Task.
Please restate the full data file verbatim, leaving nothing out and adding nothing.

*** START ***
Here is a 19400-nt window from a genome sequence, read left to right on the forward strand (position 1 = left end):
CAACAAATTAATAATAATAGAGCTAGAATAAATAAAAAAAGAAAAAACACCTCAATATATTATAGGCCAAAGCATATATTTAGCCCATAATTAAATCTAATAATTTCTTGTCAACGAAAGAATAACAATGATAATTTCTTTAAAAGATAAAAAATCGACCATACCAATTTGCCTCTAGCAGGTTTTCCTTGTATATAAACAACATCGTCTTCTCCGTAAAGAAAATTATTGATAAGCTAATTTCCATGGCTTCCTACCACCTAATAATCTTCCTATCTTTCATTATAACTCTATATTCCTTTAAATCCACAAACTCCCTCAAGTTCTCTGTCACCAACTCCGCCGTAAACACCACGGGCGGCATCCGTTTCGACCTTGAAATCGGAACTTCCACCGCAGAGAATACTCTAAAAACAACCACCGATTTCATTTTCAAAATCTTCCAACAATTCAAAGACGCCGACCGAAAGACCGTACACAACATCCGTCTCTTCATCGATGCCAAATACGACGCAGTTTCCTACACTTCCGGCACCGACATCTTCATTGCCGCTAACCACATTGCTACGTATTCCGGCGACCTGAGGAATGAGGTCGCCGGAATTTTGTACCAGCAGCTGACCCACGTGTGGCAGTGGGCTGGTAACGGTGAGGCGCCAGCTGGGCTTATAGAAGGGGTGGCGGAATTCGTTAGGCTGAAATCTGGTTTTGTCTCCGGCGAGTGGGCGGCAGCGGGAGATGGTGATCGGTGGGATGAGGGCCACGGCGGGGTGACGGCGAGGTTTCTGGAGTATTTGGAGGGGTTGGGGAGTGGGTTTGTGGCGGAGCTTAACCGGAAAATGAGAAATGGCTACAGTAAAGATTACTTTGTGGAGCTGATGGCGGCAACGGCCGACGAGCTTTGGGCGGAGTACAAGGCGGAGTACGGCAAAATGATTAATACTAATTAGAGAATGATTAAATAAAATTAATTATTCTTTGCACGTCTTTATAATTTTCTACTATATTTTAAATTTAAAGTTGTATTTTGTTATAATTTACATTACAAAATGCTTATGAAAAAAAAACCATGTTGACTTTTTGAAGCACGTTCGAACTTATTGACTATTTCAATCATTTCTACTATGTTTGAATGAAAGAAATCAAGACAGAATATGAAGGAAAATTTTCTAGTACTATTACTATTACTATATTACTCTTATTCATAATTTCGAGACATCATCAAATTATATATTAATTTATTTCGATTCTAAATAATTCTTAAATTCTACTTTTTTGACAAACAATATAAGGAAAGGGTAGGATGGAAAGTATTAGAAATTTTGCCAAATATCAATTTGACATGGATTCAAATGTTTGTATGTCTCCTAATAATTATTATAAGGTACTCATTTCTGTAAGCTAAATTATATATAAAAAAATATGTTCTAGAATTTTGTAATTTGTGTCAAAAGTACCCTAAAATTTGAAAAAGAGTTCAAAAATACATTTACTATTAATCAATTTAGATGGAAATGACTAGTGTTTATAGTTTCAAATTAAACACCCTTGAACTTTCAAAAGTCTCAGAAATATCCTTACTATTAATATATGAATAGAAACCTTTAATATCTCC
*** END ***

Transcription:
Here is a 19400-nt window from a genome sequence, read left to right on the forward strand (position 1 = left end):
CAACAAATTAATAATAATAGAGCTAGAATAAATAAAAAAAGAAAAAACACCTCAATATATTATAGGCCAAAGCATATATTTAGCCCATAATTAAATCTAATAATTTCTTGTCAACGAAAGAATAACAATGATAATTTCTTTAAAAGATAAAAAATCGACCATACCAATTTGCCTCTAGCAGGTTTTCCTTGTATATAAACAACATCGTCTTCTCCGTAAAGAAAATTATTGATAAGCTAATTTCCATGGCTTCCTACCACCTAATAATCTTCCTATCTTTCATTATAACTCTATATTCCTTTAAATCCACAAACTCCCTCAAGTTCTCTGTCACCAACTCCGCCGTAAACACCACGGGCGGCATCCGTTTCGACCTTGAAATCGGAACTTCCACCGCAGAGAATACTCTAAAAACAACCACCGATTTCATTTTCAAAATCTTCCAACAATTCAAAGACGCCGACCGAAAGACCGTACACAACATCCGTCTCTTCATCGATGCCAAATACGACGCAGTTTCCTACACTTCCGGCACCGACATCTTCATTGCCGCTAACCACATTGCTACGTATTCCGGCGACCTGAGGAATGAGGTCGCCGGAATTTTGTACCAGCAGCTGACCCACGTGTGGCAGTGGGCTGGTAACGGTGAGGCGCCAGCTGGGCTTATAGAAGGGGTGGCGGAATTCGTTAGGCTGAAATCTGGTTTTGTCTCCGGCGAGTGGGCGGCAGCGGGAGATGGTGATCGGTGGGATGAGGGCCACGGCGGGGTGACGGCGAGGTTTCTGGAGTATTTGGAGGGGTTGGGGAGTGGGTTTGTGGCGGAGCTTAACCGGAAAATGAGAAATGGCTACAGTAAAGATTACTTTGTGGAGCTGATGGCGGCAACGGCCGACGAGCTTTGGGCGGAGTACAAGGCGGAGTACGGCAAAATGATTAATACTAATTAGAGAATGATTAAATAAAATTAATTATTCTTTGCACGTCTTTATAATTTTCTACTATATTTTAAATTTAAAGTTGTATTTTGTTATAATTTACATTACAAAATGCTTATGAAAAAAAAACCATGTTGACTTTTTGAAGCACGTTCGAACTTATTGACTATTTCAATCATTTCTACTATGTTTGAATGAAAGAAATCAAGACAGAATATGAAGGAAAATTTTCTAGTACTATTACTATTACTATATTACTCTTATTCATAATTTCGAGACATCATCAAATTATATATTAATTTATTTCGATTCTAAATAATTCTTAAATTCTACTTTTTTGACAAACAATATAAGGAAAGGGTAGGATGGAAAGTATTAGAAATTTTGCCAAATATCAATTTGACATGGATTCAAATGTTTGTATGTCTCCTAATAATTATTATAAGGTACTCATTTCTGTAAGCTAAATTATATATAAAAAAATATGTTCTAGAATTTTGTAATTTGTGTCAAAAGTACCCTAAAATTTGAAAAAGAGTTCAAAAATACATTTACTATTAATCAATTTAGATGGAAATGACTAGTGTTTATAGTTTCAAATTAAACACCCTTGAACTTTCAAAAGTCTCAGAAATATCCTTACTATTAATATATGAATAGAAACCTTTAATATCTCC